Even so, in the area of gun control, I think that Democrats should refuse to settle for a measure that fails to address any of the currently unaddressed evident root causes of many of these massacres. Such a measure will enable Republicans in swing areas to soften swing voters’ outrage at the GOP’s intransigence by allowing them to loudly proclaim that they “did something” while simultaneously maintaining the support of gun rights advocates. Democrats should want the issue, in its rawest form, if all they can get is a palliative. They should want certain voter segments, such as those suburban Republicans who in 2020, because they could no longer stomach former President Donald Trump, either voted for Mr. Biden, or didn’t vote at all, to remain acutely uncomfortable. (Making a negotiation breakdown appear to be the Republicans’ doing should be simple; all it would take would be the introduction into the talks of a generally-popular provision, such as institution of universal background checks.) If Democrats think that after a modest measure is passed, bringing more aggressive bills – to ban assault weapons, to impose universal background checks, etc., etc. — to the floors of the Houses of Congress and making Republicans vote against them will have any political value whatsoever, I fear that they’re kidding themselves.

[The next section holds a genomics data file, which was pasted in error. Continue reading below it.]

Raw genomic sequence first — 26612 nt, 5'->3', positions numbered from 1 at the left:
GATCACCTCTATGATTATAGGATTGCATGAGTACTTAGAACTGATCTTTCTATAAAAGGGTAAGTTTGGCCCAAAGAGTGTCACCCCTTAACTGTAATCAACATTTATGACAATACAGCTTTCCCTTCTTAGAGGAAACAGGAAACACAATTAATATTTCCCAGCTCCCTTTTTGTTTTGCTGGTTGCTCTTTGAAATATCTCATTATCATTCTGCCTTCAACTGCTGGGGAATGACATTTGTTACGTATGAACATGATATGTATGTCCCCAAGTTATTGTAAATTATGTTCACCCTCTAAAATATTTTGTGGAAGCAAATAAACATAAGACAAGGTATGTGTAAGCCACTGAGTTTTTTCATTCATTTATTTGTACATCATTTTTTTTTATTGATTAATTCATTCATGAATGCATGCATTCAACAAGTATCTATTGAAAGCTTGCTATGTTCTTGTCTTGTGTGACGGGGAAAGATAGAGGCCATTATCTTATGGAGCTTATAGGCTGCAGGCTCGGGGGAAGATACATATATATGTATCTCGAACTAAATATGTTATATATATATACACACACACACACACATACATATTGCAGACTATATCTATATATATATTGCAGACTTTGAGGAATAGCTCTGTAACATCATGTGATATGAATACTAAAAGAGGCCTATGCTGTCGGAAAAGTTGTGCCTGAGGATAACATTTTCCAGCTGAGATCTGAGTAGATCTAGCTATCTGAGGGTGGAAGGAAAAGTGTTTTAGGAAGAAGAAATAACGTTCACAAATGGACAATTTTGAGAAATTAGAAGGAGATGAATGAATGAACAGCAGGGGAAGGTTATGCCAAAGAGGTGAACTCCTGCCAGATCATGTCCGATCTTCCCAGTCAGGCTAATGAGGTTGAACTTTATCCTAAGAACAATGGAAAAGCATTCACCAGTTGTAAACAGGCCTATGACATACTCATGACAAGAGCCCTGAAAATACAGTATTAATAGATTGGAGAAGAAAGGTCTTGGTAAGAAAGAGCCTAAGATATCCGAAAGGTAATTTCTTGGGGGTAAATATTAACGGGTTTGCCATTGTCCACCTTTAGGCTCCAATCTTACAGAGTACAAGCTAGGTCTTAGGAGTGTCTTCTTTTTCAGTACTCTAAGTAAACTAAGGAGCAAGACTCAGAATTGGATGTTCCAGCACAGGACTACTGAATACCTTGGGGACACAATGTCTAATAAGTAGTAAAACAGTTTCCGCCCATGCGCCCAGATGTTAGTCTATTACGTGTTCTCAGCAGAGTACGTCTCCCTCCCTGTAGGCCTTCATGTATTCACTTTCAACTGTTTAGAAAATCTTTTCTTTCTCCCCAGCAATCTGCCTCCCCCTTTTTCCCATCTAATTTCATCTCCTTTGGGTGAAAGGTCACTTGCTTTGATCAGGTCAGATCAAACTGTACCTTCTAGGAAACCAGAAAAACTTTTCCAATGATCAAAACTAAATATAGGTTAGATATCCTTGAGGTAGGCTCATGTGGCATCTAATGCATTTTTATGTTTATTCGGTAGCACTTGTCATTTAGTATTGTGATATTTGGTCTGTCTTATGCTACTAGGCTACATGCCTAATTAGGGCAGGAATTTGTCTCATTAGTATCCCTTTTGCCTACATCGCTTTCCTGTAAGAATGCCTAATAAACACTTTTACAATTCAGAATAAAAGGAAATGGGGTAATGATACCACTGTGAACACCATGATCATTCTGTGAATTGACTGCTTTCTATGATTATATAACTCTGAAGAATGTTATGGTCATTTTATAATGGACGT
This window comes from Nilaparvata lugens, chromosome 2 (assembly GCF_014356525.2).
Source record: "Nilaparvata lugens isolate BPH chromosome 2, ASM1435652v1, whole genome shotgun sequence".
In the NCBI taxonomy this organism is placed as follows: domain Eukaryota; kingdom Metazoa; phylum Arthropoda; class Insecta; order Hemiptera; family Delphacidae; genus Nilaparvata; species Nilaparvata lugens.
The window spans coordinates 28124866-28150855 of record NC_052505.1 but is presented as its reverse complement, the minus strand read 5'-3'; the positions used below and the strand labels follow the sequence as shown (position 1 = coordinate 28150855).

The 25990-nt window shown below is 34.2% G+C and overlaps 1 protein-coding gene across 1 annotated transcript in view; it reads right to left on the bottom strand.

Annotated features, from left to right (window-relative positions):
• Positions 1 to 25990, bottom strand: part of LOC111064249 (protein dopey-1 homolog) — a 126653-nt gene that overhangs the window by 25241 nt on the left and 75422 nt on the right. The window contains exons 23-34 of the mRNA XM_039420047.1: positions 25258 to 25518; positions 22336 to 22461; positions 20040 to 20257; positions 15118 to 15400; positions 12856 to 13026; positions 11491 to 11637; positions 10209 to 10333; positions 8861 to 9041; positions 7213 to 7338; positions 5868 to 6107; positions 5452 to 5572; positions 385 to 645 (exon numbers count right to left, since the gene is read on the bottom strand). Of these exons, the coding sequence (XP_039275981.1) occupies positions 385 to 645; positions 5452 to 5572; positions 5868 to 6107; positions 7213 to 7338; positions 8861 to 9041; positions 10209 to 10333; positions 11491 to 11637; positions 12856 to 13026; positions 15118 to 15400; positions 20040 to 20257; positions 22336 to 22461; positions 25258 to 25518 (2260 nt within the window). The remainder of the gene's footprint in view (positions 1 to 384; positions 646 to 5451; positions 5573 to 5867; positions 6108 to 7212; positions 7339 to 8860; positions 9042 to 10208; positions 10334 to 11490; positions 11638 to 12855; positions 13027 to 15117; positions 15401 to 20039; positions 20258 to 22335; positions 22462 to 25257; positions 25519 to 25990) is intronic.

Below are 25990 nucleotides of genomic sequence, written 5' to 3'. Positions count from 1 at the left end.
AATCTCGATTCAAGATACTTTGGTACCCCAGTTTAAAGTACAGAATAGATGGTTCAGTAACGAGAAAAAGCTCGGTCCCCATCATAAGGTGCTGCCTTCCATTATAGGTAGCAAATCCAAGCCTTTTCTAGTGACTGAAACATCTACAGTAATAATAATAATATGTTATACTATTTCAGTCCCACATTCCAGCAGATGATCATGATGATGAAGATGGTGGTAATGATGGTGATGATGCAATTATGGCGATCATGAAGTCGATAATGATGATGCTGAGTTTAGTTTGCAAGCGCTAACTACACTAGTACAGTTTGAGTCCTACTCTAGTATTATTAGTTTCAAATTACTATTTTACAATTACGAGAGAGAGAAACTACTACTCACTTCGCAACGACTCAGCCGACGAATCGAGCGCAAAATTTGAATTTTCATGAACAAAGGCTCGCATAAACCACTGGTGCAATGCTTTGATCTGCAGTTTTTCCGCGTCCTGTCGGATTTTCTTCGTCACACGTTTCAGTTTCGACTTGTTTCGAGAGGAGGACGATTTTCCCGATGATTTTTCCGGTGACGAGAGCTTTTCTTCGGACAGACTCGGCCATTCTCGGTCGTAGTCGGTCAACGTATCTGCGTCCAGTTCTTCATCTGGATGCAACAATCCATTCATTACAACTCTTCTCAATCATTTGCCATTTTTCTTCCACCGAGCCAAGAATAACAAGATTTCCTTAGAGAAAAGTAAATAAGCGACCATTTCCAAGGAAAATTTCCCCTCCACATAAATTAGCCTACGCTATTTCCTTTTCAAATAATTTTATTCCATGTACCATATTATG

A close friend recently called my attention to a Politico article (linked below) in which a number of professional politicians opine that gun control is not the type of campaign issue that will sway a determinative number of voters. While this assessment is certainly true in deep- (perhaps better described as, “dead-”) red areas – and arguably gained credence when the Republican U.S. Congressman representing suburban Buffalo, Chris Jacobs, announced on June 3 that he would not seek re-election after facing backlash for indicating that he would support an assault weapons ban — I did note that the piece reports that a Global Strategy Group poll has found that 58% of registered suburban voters in swing states, including Georgia, Pennsylvania, and Wisconsin, support more restrictive gun laws. If I was the Wisconsin Democratic U.S. Senate nominee running against Ron Johnson in a close election – and not expecting to garner any votes from ardent Republicans, as Mr. Jacobs needed to keep his seat – I’d rather have Mr. Johnson on the record as opposing all gun reform than enabling him to assuage the uneasiness of conservative independents and moderate Republican suburban women by asserting that he did indeed vote for a “gun law” — which, on a relative scale to what needs to be done, did precious little to protect our children, our grandchildren, or ourselves.